Chen, who escaped house arrest in April and took refuge in the U.S. Embassy in Beijing before being hospitalized, left the Chinese capital on a United Airlines flight headed to Newark, N.J., The New York Times reported.
Chen is to study law at New York University, where he will attend law tutorials taught in Chinese and will serve as a guest speaker at the university's U.S.-Asia Law Institute, The Washington Post reported.
In a telephone interview with the Post before leaving Beijing, Chen said he regretted being unable to visit with his mother and brother before leaving China. Chen earlier had said he was glad to be leaving China but worried about relatives remaining in the country.
Chen's nephew, Chen Kegui, is in prison in Shandong on charges of intent to murder. He allegedly used a kitchen knife against intruders at his home April 26 after word got around his uncle had escaped his confinement, the Post said. It turned out the intruders were working for the government.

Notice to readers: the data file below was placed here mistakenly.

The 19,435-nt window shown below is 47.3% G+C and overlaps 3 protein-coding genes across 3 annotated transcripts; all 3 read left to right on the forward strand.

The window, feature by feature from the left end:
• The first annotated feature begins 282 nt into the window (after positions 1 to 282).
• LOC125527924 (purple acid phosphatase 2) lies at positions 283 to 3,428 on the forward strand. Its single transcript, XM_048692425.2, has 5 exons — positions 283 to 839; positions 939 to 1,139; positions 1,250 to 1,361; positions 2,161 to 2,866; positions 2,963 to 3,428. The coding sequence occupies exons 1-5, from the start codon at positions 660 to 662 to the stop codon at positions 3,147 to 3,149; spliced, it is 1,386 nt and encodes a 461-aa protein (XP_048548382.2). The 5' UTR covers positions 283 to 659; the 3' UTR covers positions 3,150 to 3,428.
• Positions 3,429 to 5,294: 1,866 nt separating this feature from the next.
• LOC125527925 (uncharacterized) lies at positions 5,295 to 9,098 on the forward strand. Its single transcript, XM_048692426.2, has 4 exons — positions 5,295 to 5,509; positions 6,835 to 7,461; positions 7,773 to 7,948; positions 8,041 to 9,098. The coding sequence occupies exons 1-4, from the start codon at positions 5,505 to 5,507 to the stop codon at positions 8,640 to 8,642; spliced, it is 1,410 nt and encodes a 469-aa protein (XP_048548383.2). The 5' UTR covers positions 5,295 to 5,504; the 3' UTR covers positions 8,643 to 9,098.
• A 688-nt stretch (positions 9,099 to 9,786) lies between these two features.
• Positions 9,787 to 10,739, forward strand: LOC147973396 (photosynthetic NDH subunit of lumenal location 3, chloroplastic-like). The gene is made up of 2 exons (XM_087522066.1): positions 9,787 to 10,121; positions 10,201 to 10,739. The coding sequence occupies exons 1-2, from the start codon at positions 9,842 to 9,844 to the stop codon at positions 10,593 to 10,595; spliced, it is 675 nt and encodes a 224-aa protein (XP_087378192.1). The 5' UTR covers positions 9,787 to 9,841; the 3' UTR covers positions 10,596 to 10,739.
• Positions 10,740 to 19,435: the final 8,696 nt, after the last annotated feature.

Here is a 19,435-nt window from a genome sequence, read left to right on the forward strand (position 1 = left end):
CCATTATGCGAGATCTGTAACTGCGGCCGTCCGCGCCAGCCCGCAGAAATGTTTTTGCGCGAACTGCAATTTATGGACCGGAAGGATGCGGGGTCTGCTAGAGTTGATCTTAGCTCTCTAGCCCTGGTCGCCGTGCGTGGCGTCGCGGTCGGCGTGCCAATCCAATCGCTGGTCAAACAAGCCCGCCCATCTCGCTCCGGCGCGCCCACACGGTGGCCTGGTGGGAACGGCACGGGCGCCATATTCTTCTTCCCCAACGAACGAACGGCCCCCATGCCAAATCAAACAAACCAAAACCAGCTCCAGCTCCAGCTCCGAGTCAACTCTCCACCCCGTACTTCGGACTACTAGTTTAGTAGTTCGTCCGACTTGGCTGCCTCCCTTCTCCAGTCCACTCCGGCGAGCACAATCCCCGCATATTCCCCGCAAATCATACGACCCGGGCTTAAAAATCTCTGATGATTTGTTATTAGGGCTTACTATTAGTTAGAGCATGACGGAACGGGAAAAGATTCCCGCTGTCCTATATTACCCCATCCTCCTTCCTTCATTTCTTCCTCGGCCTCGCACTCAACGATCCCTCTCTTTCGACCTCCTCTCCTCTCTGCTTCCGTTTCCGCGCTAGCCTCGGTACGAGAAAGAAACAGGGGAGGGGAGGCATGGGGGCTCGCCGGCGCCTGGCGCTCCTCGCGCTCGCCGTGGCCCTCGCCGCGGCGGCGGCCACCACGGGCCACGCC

Frank Jannuzi, head of the Washington office of Amnesty International, told the Post in an e-mail Chen's "escape should not distract the international community from the task at hand: convincing China's leaders to respect the human rights of all it citizens."
"He's happy to finally have a rest after seven years of suffering but he's also worried they will suffer some retribution," said Bob Fu, president of ChinaAid, a Christian advocacy group based in Texas.
Fu said Chen's family did not know they were leaving or where they were heading until officials notified them to pack their belongings.
The family was transported from Chaoyang Hospital, where Chen had sought treatment for a foot he broke during his escape, directly to Beijing International Airport, the Times said.
Chen was placed under house arrest in 2010 after spending four years in jail for protesting forced sterilizations and abortions in China.
He escaped April 22 and took refuge at the U.S. Embassy before being hospitalized.